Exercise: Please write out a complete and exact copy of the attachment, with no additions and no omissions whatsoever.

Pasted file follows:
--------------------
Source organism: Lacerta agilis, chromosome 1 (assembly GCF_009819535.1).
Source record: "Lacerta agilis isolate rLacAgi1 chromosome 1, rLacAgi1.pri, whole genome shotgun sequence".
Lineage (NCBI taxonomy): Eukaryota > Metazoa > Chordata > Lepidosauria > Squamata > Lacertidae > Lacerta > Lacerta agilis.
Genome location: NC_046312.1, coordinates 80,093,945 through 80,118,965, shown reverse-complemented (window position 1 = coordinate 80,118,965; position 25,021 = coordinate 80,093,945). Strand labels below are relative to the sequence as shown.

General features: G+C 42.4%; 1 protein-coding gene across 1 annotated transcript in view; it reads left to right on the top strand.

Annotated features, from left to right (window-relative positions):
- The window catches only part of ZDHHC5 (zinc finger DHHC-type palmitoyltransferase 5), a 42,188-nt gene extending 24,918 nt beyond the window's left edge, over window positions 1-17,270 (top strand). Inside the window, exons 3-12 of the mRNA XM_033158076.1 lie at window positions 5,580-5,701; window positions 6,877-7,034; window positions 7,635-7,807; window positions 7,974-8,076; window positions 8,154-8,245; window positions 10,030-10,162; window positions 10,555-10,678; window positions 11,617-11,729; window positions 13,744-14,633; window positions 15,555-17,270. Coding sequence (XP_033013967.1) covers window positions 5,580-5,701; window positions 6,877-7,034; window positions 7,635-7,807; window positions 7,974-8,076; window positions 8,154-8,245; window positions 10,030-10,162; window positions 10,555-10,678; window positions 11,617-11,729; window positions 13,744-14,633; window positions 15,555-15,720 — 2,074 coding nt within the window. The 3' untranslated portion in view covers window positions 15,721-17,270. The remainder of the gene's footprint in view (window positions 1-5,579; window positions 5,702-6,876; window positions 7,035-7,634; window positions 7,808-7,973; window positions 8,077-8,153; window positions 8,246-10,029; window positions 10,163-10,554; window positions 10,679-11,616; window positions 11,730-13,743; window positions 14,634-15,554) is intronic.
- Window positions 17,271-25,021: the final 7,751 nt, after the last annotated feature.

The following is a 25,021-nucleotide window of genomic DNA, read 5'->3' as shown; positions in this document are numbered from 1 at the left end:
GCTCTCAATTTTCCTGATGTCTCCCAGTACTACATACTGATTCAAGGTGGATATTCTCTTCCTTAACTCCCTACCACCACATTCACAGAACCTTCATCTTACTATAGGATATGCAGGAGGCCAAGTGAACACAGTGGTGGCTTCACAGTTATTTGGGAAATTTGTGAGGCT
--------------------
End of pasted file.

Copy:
Source organism: Lacerta agilis, chromosome 1 (assembly GCF_009819535.1).
Source record: "Lacerta agilis isolate rLacAgi1 chromosome 1, rLacAgi1.pri, whole genome shotgun sequence".
Lineage (NCBI taxonomy): Eukaryota > Metazoa > Chordata > Lepidosauria > Squamata > Lacertidae > Lacerta > Lacerta agilis.
Genome location: NC_046312.1, coordinates 80,093,945 through 80,118,965, shown reverse-complemented (window position 1 = coordinate 80,118,965; position 25,021 = coordinate 80,093,945). Strand labels below are relative to the sequence as shown.

General features: G+C 42.4%; 1 protein-coding gene across 1 annotated transcript in view; it reads left to right on the top strand.

Annotated features, from left to right (window-relative positions):
- The window catches only part of ZDHHC5 (zinc finger DHHC-type palmitoyltransferase 5), a 42,188-nt gene extending 24,918 nt beyond the window's left edge, over window positions 1-17,270 (top strand). Inside the window, exons 3-12 of the mRNA XM_033158076.1 lie at window positions 5,580-5,701; window positions 6,877-7,034; window positions 7,635-7,807; window positions 7,974-8,076; window positions 8,154-8,245; window positions 10,030-10,162; window positions 10,555-10,678; window positions 11,617-11,729; window positions 13,744-14,633; window positions 15,555-17,270. Coding sequence (XP_033013967.1) covers window positions 5,580-5,701; window positions 6,877-7,034; window positions 7,635-7,807; window positions 7,974-8,076; window positions 8,154-8,245; window positions 10,030-10,162; window positions 10,555-10,678; window positions 11,617-11,729; window positions 13,744-14,633; window positions 15,555-15,720 — 2,074 coding nt within the window. The 3' untranslated portion in view covers window positions 15,721-17,270. The remainder of the gene's footprint in view (window positions 1-5,579; window positions 5,702-6,876; window positions 7,035-7,634; window positions 7,808-7,973; window positions 8,077-8,153; window positions 8,246-10,029; window positions 10,163-10,554; window positions 10,679-11,616; window positions 11,730-13,743; window positions 14,634-15,554) is intronic.
- Window positions 17,271-25,021: the final 7,751 nt, after the last annotated feature.

The following is a 25,021-nucleotide window of genomic DNA, read 5'->3' as shown; positions in this document are numbered from 1 at the left end:
GCTCTCAATTTTCCTGATGTCTCCCAGTACTACATACTGATTCAAGGTGGATATTCTCTTCCTTAACTCCCTACCACCACATTCACAGAACCTTCATCTTACTATAGGATATGCAGGAGGCCAAGTGAACACAGTGGTGGCTTCACAGTTATTTGGGAAATTTGTGAGGCT